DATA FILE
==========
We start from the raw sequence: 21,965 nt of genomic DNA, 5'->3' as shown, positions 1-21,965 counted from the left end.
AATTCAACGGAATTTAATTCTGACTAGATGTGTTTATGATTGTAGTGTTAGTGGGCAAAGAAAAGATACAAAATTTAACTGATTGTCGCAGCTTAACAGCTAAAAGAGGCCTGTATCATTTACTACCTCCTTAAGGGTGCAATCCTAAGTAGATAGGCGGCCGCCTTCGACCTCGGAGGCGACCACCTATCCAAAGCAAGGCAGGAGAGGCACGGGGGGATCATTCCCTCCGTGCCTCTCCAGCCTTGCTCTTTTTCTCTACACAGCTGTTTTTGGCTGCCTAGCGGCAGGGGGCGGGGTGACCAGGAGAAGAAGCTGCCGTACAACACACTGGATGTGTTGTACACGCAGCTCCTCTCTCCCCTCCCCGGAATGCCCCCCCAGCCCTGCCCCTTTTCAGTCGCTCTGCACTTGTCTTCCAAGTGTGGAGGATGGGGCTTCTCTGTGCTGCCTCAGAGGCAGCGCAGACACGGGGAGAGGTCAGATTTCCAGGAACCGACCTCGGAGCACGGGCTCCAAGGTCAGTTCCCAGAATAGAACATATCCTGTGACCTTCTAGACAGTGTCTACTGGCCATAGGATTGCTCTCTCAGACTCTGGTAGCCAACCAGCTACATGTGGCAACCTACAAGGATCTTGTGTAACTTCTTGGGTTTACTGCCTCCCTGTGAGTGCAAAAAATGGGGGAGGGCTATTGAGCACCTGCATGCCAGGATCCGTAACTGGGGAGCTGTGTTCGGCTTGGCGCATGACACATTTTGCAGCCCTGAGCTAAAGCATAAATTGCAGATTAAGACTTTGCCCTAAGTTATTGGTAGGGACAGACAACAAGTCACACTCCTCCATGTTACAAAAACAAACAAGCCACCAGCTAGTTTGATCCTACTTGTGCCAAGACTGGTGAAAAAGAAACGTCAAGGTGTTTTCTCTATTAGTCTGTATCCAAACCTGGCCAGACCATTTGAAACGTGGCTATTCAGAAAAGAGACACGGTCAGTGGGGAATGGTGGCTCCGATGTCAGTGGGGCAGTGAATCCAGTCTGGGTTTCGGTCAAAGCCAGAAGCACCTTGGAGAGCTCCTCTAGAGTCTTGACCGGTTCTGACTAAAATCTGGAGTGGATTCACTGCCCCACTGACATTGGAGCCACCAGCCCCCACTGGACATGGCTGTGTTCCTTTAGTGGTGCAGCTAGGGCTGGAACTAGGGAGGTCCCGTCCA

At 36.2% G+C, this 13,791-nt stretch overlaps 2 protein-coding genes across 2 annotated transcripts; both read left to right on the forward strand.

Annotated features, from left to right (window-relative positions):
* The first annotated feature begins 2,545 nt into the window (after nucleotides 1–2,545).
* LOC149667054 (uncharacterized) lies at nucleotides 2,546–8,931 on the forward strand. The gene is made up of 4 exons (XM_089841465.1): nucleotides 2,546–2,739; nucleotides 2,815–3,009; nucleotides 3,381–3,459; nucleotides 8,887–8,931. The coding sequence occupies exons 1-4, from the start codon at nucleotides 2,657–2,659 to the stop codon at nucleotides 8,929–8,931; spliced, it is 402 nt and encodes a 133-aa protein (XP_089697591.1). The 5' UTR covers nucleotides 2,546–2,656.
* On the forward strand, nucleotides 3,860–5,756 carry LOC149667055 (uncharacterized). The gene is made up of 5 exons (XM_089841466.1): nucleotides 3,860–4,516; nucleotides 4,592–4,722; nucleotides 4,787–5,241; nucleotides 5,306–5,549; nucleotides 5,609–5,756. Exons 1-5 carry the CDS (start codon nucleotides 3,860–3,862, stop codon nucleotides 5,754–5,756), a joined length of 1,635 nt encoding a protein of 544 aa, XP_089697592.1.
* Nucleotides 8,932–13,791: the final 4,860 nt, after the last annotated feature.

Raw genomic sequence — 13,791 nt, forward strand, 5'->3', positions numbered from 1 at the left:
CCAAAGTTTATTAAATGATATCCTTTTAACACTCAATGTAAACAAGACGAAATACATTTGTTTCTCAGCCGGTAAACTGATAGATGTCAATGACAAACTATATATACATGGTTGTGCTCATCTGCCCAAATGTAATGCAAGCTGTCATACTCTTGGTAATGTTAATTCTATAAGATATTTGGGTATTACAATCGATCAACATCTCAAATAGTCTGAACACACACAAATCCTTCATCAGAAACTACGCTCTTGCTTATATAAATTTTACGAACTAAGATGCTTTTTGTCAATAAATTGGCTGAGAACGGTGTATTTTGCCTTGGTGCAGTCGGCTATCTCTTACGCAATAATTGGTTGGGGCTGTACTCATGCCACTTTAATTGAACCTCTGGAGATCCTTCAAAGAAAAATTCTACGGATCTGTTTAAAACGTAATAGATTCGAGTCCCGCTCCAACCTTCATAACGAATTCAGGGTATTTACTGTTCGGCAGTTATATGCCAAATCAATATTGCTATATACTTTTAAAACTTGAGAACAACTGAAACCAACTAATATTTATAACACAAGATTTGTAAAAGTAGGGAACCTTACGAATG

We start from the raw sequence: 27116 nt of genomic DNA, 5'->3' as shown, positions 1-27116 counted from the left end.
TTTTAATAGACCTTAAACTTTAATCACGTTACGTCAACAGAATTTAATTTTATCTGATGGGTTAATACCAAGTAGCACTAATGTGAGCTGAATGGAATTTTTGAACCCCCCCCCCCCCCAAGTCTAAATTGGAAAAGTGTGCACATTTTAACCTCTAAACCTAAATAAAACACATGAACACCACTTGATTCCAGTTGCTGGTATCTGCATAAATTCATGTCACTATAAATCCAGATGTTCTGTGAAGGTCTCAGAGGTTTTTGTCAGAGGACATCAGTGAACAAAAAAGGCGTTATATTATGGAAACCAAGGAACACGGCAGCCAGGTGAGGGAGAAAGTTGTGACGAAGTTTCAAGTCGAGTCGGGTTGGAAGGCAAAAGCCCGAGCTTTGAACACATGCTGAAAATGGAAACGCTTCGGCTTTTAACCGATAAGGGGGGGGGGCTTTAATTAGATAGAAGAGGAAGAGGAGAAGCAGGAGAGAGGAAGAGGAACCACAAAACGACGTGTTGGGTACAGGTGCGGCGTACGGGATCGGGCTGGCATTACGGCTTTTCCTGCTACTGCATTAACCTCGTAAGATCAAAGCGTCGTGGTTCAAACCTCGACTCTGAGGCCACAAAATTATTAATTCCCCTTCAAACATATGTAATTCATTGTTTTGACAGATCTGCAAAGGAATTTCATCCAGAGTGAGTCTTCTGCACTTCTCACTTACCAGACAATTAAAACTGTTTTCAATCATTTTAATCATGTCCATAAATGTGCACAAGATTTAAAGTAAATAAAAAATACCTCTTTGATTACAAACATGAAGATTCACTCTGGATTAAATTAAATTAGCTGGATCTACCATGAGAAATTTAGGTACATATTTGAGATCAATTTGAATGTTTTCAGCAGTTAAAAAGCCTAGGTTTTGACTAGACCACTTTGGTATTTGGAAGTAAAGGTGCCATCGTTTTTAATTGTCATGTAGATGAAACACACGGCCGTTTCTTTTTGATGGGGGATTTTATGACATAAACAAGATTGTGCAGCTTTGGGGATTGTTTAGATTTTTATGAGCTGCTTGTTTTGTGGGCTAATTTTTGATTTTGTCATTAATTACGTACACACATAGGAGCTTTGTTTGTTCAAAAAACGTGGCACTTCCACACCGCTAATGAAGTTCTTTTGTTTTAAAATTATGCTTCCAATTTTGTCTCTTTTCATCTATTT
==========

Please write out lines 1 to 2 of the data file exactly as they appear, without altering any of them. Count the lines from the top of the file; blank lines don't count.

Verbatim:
We start from the raw sequence: 21,965 nt of genomic DNA, 5'->3' as shown, positions 1-21,965 counted from the left end.
AATTCAACGGAATTTAATTCTGACTAGATGTGTTTATGATTGTAGTGTTAGTGGGCAAAGAAAAGATACAAAATTTAACTGATTGTCGCAGCTTAACAGCTAAAAGAGGCCTGTATCATTTACTACCTCCTTAAGGGTGCAATCCTAAGTAGATAGGCGGCCGCCTTCGACCTCGGAGGCGACCACCTATCCAAAGCAAGGCAGGAGAGGCACGGGGGGATCATTCCCTCCGTGCCTCTCCAGCCTTGCTCTTTTTCTCTACACAGCTGTTTTTGGCTGCCTAGCGGCAGGGGGCGGGGTGACCAGGAGAAGAAGCTGCCGTACAACACACTGGATGTGTTGTACACGCAGCTCCTCTCTCCCCTCCCCGGAATGCCCCCCCAGCCCTGCCCCTTTTCAGTCGCTCTGCACTTGTCTTCCAAGTGTGGAGGATGGGGCTTCTCTGTGCTGCCTCAGAGGCAGCGCAGACACGGGGAGAGGTCAGATTTCCAGGAACCGACCTCGGAGCACGGGCTCCAAGGTCAGTTCCCAGAATAGAACATATCCTGTGACCTTCTAGACAGTGTCTACTGGCCATAGGATTGCTCTCTCAGACTCTGGTAGCCAACCAGCTACATGTGGCAACCTACAAGGATCTTGTGTAACTTCTTGGGTTTACTGCCTCCCTGTGAGTGCAAAAAATGGGGGAGGGCTATTGAGCACCTGCATGCCAGGATCCGTAACTGGGGAGCTGTGTTCGGCTTGGCGCATGACACATTTTGCAGCCCTGAGCTAAAGCATAAATTGCAGATTAAGACTTTGCCCTAAGTTATTGGTAGGGACAGACAACAAGTCACACTCCTCCATGTTACAAAAACAAACAAGCCACCAGCTAGTTTGATCCTACTTGTGCCAAGACTGGTGAAAAAGAAACGTCAAGGTGTTTTCTCTATTAGTCTGTATCCAAACCTGGCCAGACCATTTGAAACGTGGCTATTCAGAAAAGAGACACGGTCAGTGGGGAATGGTGGCTCCGATGTCAGTGGGGCAGTGAATCCAGTCTGGGTTTCGGTCAAAGCCAGAAGCACCTTGGAGAGCTCCTCTAGAGTCTTGACCGGTTCTGACTAAAATCTGGAGTGGATTCACTGCCCCACTGACATTGGAGCCACCAGCCCCCACTGGACATGGCTGTGTTCCTTTAGTGGTGCAGCTAGGGCTGGAACTAGGGAGGTCCCGTCCA